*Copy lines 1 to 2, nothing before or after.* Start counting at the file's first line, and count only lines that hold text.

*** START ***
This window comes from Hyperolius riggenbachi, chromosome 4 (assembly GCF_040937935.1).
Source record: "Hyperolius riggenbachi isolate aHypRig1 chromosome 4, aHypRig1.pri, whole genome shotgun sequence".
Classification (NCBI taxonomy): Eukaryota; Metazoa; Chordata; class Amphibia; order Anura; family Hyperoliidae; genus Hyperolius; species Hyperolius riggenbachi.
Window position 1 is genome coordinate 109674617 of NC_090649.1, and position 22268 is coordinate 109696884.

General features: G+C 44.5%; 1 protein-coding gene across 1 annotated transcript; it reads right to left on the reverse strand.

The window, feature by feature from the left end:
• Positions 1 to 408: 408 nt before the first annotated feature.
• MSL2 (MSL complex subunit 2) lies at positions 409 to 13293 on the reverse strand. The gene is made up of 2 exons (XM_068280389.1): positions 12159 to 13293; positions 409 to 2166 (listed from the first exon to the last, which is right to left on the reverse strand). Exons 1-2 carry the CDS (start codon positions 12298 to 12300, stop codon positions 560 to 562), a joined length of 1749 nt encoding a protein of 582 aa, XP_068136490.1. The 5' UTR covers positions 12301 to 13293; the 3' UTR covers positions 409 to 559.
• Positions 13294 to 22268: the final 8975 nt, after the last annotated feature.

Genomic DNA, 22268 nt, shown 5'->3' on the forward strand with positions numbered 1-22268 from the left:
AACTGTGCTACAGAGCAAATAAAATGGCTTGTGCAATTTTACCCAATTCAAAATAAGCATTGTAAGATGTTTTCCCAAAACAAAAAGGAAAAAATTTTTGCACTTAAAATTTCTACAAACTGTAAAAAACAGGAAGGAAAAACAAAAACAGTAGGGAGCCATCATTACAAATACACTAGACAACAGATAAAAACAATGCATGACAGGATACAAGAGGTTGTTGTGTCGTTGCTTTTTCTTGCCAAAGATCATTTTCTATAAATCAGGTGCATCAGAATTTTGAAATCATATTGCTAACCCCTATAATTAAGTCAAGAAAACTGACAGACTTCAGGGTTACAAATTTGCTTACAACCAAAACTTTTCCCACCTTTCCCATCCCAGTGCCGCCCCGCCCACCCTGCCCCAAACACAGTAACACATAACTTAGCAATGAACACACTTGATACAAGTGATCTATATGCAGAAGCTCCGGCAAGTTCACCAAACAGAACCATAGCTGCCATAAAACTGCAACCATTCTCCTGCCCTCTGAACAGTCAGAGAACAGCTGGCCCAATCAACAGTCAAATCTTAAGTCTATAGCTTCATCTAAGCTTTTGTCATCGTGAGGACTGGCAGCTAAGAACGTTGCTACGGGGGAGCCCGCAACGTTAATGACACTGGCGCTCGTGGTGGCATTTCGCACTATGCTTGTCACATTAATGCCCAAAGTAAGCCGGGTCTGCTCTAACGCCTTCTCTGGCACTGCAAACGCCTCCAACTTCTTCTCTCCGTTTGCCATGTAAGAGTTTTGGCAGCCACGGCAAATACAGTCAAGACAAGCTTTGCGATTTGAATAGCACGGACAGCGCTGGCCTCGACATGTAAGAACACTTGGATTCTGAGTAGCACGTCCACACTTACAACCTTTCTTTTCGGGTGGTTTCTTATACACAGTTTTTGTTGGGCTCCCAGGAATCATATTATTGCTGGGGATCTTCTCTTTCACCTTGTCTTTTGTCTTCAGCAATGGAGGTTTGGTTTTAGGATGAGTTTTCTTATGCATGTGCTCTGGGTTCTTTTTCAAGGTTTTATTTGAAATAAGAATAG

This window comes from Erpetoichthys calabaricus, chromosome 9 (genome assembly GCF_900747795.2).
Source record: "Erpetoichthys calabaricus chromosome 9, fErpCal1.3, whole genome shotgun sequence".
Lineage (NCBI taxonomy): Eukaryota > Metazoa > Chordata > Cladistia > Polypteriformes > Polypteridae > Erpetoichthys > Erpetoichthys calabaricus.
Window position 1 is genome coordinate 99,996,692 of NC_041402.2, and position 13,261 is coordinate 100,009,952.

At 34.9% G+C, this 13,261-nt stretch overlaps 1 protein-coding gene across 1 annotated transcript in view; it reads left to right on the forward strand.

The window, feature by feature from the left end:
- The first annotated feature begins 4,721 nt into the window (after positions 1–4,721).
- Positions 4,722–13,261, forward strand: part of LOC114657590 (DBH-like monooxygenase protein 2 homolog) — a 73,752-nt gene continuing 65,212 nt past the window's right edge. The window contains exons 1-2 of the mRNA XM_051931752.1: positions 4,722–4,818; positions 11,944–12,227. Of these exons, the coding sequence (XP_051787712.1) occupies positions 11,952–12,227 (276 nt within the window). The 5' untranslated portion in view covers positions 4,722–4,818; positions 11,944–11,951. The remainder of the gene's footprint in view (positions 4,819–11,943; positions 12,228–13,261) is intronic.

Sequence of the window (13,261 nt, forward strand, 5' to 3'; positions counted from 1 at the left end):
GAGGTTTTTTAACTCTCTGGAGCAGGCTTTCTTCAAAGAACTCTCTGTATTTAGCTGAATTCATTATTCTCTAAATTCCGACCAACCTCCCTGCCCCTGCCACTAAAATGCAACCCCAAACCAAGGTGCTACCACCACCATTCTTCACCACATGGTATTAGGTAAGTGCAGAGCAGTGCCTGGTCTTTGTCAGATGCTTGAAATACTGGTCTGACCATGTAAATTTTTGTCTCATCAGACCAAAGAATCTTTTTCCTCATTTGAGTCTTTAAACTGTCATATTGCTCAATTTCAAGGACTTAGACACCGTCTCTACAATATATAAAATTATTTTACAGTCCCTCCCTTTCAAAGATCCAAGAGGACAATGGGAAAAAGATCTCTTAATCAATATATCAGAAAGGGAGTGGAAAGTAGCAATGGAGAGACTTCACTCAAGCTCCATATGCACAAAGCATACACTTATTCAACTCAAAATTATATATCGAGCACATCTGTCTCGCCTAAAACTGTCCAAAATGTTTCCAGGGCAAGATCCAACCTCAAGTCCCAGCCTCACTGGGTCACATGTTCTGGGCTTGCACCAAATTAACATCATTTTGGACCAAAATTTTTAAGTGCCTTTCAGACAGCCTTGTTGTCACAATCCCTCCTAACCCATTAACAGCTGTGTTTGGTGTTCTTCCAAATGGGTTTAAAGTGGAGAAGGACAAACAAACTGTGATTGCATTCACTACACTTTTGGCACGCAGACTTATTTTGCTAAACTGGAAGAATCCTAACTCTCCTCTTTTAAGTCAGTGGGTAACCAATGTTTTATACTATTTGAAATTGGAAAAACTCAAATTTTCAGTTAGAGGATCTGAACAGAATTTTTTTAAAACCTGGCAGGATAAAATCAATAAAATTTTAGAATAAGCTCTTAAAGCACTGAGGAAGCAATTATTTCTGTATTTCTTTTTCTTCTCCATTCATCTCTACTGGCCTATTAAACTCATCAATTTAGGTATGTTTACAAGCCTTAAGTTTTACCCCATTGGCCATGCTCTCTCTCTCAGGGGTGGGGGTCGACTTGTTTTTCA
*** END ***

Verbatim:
This window comes from Hyperolius riggenbachi, chromosome 4 (assembly GCF_040937935.1).
Source record: "Hyperolius riggenbachi isolate aHypRig1 chromosome 4, aHypRig1.pri, whole genome shotgun sequence".